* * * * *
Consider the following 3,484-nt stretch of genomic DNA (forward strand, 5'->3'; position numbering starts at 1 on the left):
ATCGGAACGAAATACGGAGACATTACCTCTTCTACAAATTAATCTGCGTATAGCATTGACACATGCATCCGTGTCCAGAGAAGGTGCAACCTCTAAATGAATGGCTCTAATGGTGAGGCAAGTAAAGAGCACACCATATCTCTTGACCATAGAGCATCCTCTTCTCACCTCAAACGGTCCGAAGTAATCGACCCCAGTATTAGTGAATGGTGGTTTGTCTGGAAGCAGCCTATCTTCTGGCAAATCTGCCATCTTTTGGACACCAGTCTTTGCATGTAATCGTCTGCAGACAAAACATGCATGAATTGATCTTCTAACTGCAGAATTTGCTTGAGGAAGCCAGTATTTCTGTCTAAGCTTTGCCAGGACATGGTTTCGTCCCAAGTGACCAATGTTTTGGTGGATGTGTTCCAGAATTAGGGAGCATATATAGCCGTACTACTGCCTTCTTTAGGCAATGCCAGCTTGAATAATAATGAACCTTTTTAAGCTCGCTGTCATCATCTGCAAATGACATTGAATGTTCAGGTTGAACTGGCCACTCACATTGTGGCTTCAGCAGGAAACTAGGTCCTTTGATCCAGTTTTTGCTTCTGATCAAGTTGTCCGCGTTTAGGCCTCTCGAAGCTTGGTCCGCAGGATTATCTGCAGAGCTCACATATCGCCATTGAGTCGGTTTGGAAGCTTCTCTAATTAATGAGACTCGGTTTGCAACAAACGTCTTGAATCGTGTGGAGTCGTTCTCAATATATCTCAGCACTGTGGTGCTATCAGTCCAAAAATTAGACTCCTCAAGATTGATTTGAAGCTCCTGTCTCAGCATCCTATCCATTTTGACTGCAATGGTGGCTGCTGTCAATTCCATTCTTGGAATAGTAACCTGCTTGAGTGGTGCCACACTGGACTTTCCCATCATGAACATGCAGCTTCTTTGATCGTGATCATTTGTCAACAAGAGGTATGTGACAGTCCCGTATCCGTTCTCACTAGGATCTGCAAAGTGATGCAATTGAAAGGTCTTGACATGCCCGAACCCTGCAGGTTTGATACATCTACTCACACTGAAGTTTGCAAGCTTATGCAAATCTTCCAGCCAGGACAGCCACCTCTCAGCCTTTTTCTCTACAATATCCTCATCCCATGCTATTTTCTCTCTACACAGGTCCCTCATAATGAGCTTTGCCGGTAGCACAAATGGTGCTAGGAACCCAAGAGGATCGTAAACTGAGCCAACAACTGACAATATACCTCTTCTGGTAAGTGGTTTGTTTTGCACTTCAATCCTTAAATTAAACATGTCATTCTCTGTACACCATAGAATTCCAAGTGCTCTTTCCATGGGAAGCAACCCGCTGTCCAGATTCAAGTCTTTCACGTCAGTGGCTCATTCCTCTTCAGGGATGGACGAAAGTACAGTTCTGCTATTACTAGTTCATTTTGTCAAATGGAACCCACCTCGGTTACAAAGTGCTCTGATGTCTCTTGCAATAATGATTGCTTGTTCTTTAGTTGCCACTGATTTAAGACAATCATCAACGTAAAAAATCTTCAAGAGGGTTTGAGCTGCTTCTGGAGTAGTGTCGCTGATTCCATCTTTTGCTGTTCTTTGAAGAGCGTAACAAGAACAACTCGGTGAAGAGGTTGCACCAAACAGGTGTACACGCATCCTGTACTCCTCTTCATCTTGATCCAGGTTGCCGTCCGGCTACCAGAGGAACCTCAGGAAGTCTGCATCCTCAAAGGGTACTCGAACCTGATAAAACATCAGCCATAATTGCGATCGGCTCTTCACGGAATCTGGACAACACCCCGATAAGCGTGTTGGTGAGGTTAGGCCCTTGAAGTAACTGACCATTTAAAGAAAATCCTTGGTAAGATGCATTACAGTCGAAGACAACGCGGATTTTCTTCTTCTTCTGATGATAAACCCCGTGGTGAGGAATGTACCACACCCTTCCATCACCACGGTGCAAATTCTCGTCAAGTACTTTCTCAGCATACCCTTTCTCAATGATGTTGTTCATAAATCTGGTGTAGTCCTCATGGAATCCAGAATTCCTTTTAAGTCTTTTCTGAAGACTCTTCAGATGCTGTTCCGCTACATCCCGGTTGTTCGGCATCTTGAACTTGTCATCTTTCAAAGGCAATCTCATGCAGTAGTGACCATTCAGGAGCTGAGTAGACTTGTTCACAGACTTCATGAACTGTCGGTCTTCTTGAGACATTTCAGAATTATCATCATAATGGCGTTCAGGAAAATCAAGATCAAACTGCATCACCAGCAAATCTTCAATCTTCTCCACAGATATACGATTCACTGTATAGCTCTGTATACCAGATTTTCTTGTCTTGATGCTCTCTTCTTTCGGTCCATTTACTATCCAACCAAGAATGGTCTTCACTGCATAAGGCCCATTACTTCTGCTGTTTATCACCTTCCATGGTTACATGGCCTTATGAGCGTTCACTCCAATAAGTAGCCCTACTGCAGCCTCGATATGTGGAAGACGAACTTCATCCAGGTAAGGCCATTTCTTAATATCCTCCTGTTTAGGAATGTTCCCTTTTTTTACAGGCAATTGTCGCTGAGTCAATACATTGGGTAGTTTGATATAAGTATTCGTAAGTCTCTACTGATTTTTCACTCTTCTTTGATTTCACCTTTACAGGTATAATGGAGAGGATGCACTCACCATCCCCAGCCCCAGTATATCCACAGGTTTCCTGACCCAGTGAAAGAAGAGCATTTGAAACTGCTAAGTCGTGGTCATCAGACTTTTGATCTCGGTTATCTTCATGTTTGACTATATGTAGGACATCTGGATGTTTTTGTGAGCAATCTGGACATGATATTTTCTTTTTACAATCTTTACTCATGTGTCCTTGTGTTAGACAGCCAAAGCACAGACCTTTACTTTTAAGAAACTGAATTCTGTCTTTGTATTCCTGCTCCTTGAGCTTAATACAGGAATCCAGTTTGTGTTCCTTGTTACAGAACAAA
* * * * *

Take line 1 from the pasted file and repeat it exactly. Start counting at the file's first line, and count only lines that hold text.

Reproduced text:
Consider the following 3,484-nt stretch of genomic DNA (forward strand, 5'->3'; position numbering starts at 1 on the left):